Metallica’s …And Justice for All: The Twenty Fifth Anniversary, or The Heartwarming Story of a Boy and His Metal Band

A little break from poetry and theater.

metallica-and_justice_for_all_front

This morning I saw an update that said today marks the 25th anniversary of Metallica’s …And Justice for All. Now, not only is Justice a great album, but it’s also the album that introduced me to Metallica. And I love Metallica. I love them. Love.

It was the fall of 1988, the beginning of my 9th grade year. I was a typical preppy 80s kid: Polo shirt, Levi’s pegged by rolling them up, Converse shoes, short hair with long bangs. I listened to some good music like U2 and Pink Floyd, but a lot of the stuff I listened to was downright satanic: The Psychedelic Furs, Depeche Mode, INXS, to name a few. That’s right, 80s new wave. It was like living through some kind of sonic disease that was the result of very bad life decisions. I was so unhappy. All these years later, I’ve never quite recovered from the shame.

Then one day a friend of mine, Jon “Jonnycakes” Kerr, said, “I’ve got the cure for what ails ya”––a phrase he coined that very moment. He reached into his trench coat pocket and pulled out a cassette tape. “Metallica.” “…And Justice for All.”

The Mighty Het
The Mighty Het

Now, at that point in my life “heavy metal” meant things like Motley Crue, Poison, etc. ––the makeup and hairspray bands. I was not a fan. But this band was immediately different. There was no pseudo-scary pretend-to-be-evil stuff, and the air of sex and drugs was entirely absent. The inlay art contained no party scenes or half naked women. No. There was a gavel being slammed down, and on the fingers of the fist that clenched it, the tattooed letters F-E-A-R––which I thought was cool. And then the photos of the guys in the band radiated genuine anger. In my ninth grade mind that meant they thought deeply about life and stuff.

That afternoon I went home with my buddy Ryan Richardson. We were so innocent. We had no idea this would be the last day we would ever watch MTV before midnight or talk about The Breakfast Club without saying it sucked. We put the tape in Ryan’s ghetto blaster and changed the course of our lives.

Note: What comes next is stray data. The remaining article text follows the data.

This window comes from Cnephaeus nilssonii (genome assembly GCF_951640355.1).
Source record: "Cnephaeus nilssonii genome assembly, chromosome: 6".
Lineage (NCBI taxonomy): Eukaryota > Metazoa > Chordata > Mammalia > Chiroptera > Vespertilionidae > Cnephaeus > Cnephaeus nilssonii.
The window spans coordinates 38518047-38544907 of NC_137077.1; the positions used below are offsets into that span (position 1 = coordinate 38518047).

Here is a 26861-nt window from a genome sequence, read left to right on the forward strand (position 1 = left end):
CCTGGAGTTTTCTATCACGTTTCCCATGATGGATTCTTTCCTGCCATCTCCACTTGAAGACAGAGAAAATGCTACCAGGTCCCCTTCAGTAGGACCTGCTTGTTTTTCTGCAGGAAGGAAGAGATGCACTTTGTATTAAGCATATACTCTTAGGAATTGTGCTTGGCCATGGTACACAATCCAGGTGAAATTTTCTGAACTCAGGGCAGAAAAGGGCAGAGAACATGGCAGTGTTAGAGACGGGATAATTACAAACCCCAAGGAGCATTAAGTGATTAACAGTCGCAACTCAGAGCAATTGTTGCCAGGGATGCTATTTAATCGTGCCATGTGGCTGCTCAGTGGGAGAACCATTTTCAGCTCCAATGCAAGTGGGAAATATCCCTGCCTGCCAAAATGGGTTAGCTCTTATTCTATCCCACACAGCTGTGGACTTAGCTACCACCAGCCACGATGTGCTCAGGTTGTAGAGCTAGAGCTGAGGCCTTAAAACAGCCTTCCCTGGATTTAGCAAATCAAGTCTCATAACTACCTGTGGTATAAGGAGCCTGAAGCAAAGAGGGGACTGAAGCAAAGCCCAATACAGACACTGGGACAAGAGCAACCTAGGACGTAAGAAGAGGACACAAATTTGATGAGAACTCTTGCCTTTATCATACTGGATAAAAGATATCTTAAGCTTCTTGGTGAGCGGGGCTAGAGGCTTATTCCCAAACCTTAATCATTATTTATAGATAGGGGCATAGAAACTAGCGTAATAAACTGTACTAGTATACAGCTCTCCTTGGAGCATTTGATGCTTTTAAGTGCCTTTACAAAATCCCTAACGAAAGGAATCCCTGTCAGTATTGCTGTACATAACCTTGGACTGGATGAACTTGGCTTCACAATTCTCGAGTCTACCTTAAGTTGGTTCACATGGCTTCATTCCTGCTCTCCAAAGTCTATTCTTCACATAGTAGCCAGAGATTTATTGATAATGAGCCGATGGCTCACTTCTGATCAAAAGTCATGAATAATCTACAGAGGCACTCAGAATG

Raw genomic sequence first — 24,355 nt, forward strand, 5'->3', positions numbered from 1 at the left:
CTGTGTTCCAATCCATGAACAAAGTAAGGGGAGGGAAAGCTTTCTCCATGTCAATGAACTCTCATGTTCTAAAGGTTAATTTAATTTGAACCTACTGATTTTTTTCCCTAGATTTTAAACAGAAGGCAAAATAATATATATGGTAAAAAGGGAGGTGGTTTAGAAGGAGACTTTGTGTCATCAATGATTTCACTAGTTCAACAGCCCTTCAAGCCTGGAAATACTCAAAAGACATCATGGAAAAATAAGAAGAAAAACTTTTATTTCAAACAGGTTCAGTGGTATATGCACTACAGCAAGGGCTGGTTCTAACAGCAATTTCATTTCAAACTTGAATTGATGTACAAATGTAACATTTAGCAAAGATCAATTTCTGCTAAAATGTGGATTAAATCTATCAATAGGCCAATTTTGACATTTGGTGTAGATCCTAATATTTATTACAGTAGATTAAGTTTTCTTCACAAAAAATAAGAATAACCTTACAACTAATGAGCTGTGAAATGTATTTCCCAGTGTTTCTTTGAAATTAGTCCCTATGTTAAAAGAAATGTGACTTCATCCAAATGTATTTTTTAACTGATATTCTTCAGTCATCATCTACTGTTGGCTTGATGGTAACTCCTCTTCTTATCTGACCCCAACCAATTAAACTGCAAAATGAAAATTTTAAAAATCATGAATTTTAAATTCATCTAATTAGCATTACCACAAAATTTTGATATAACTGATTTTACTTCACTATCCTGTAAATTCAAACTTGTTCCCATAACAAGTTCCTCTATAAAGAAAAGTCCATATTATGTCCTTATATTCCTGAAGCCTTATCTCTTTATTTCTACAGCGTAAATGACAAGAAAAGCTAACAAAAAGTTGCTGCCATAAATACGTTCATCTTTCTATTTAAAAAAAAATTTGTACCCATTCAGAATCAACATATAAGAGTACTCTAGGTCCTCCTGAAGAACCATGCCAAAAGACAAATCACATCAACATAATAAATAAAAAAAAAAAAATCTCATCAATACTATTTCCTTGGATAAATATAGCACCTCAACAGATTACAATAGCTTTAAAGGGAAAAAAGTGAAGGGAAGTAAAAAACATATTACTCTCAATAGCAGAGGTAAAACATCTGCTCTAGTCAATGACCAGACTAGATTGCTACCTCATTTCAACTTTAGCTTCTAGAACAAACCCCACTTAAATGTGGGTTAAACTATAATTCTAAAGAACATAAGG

It’s difficult to describe what happened. As everyone knows, the first track on Justice is “Blackened,” one of the greatest face-melters ever written. It began with a barely audible guitar drone, which crescendoed like a slow sunrise. The drone itself was a kind of high-pitched, vertigo-inducing guitar chant. I felt the vertigo. I felt a trance. Suddenly the drums, the chug, and then the shred. Face? Melted. You can listen to the intro here.

You might think that a kid who had never before been a metal-listener would have to acquire a taste for Metallica. Not at all. My love was immediate and real. And undying. I was transformed. Here is a picture of me on the day I was given the tape:

Wee Javen

And here is me at school the next day:

glenn-danzig

Suddenly I was serious about everything. I was Holden Caulfield as a metalhead. I couldn’t stand phonies and their phony music. (Hearing some kid singing an Erasure song was a perfectly good reason to push him down in the hallway.) I also became a Metallica expert. Every album. Every song.

These days you’re more likely to find me listening to Bob Dylan or some obscure Russian choir, but my love for Metallica lives on. And the music on Justice holds up. It’s so crisp and clean, without ever losing its wilderness. It’s a true metal classic. Here’s to 25 years.

For your edification, here’s the Shakespeare of metal bands playing the Hamlet of metal songs.

And now back to our regularly scheduled programming.

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